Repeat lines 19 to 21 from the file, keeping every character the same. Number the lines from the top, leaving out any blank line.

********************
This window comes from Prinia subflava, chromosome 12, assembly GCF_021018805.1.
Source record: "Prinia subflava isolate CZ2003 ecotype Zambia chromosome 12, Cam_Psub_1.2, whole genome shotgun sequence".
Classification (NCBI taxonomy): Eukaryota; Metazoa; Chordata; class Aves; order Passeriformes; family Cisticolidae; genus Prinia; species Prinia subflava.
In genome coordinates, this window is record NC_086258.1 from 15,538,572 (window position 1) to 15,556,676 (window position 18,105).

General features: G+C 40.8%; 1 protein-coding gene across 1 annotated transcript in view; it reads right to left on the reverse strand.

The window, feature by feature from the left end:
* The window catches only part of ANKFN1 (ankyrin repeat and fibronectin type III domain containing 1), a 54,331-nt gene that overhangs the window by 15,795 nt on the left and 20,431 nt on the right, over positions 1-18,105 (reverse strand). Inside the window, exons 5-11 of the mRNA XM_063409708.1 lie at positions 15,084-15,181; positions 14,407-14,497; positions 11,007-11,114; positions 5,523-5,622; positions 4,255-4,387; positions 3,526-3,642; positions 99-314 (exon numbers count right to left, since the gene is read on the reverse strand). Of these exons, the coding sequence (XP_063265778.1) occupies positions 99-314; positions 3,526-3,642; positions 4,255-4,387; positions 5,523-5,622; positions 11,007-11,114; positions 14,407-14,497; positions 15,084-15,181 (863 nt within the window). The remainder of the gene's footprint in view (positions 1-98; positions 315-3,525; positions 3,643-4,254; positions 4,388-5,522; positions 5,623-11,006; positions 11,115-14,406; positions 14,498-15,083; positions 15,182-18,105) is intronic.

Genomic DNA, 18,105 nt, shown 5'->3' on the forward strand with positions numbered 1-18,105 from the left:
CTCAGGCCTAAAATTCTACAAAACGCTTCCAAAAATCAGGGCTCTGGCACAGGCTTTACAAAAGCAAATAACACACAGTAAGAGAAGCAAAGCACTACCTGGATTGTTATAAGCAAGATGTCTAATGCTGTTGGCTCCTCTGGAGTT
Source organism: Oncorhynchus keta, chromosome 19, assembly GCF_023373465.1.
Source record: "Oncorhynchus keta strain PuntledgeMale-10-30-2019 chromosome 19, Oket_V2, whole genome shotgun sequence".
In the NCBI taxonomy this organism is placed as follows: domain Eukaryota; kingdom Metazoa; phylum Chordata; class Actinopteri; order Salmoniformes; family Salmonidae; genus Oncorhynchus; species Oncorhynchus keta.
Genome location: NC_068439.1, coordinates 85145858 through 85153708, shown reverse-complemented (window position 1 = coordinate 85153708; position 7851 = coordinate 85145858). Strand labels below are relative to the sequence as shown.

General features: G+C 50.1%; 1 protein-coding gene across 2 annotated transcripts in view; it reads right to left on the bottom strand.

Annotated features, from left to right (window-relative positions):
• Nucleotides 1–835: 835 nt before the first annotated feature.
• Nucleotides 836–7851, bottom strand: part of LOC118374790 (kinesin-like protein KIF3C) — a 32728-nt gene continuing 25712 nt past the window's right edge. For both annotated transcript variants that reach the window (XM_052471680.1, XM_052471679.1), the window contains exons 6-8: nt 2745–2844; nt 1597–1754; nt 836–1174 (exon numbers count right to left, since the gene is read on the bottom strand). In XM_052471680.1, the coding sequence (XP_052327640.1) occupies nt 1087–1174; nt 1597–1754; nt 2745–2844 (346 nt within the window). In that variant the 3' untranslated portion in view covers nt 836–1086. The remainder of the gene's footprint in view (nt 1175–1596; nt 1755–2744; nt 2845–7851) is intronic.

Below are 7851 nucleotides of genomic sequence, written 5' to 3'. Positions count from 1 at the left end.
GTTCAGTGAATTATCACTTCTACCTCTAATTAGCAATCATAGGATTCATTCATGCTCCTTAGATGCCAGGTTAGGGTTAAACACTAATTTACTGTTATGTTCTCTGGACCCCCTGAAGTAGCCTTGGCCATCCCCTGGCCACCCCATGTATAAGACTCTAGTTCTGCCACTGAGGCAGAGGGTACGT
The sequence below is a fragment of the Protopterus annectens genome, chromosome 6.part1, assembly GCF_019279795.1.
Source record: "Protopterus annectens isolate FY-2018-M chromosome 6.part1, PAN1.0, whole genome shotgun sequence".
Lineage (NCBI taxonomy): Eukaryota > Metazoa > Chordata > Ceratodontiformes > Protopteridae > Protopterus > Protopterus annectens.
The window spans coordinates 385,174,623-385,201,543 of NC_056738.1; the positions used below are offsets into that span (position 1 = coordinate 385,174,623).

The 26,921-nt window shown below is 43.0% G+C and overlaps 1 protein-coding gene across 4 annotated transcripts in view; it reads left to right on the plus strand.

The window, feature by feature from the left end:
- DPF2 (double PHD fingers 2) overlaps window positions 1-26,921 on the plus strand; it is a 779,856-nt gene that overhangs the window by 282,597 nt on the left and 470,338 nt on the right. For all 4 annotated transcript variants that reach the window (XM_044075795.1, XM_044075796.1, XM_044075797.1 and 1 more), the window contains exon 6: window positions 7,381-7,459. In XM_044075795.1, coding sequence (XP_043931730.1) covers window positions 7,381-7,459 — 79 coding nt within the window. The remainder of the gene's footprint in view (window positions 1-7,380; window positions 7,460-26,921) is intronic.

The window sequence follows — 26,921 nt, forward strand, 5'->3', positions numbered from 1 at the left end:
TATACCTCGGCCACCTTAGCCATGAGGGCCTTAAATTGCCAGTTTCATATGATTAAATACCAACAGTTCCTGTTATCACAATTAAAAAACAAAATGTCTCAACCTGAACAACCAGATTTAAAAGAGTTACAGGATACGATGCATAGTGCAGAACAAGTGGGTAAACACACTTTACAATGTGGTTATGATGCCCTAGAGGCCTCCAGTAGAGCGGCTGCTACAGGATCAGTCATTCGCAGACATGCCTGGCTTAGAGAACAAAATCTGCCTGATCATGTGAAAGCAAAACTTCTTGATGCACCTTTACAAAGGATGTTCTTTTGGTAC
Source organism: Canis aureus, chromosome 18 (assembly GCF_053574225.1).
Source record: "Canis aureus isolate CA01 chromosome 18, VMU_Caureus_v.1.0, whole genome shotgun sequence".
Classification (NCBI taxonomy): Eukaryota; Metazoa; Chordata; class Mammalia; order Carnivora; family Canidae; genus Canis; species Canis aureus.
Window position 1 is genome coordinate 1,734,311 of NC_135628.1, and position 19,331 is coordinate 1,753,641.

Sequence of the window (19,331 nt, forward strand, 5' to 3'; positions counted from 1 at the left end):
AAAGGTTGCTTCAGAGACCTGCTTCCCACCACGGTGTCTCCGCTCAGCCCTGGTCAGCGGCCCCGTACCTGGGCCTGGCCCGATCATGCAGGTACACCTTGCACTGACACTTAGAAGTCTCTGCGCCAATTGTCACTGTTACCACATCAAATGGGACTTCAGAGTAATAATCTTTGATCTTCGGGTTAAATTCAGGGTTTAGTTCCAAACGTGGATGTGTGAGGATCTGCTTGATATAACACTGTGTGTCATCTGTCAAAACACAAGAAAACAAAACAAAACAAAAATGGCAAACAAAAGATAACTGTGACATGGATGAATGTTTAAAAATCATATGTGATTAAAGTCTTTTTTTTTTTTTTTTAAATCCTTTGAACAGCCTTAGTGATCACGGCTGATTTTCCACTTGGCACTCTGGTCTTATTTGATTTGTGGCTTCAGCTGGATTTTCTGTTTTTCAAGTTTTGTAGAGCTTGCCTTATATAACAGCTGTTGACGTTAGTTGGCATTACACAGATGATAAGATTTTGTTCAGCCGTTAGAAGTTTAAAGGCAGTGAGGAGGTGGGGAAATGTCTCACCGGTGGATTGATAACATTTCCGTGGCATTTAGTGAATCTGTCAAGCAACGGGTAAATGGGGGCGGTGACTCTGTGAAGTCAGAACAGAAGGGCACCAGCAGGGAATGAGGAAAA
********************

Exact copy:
GTTCAGTGAATTATCACTTCTACCTCTAATTAGCAATCATAGGATTCATTCATGCTCCTTAGATGCCAGGTTAGGGTTAAACACTAATTTACTGTTATGTTCTCTGGACCCCCTGAAGTAGCCTTGGCCATCCCCTGGCCACCCCATGTATAAGACTCTAGTTCTGCCACTGAGGCAGAGGGTACGT
The sequence below is a fragment of the Protopterus annectens genome, chromosome 6.part1, assembly GCF_019279795.1.
Source record: "Protopterus annectens isolate FY-2018-M chromosome 6.part1, PAN1.0, whole genome shotgun sequence".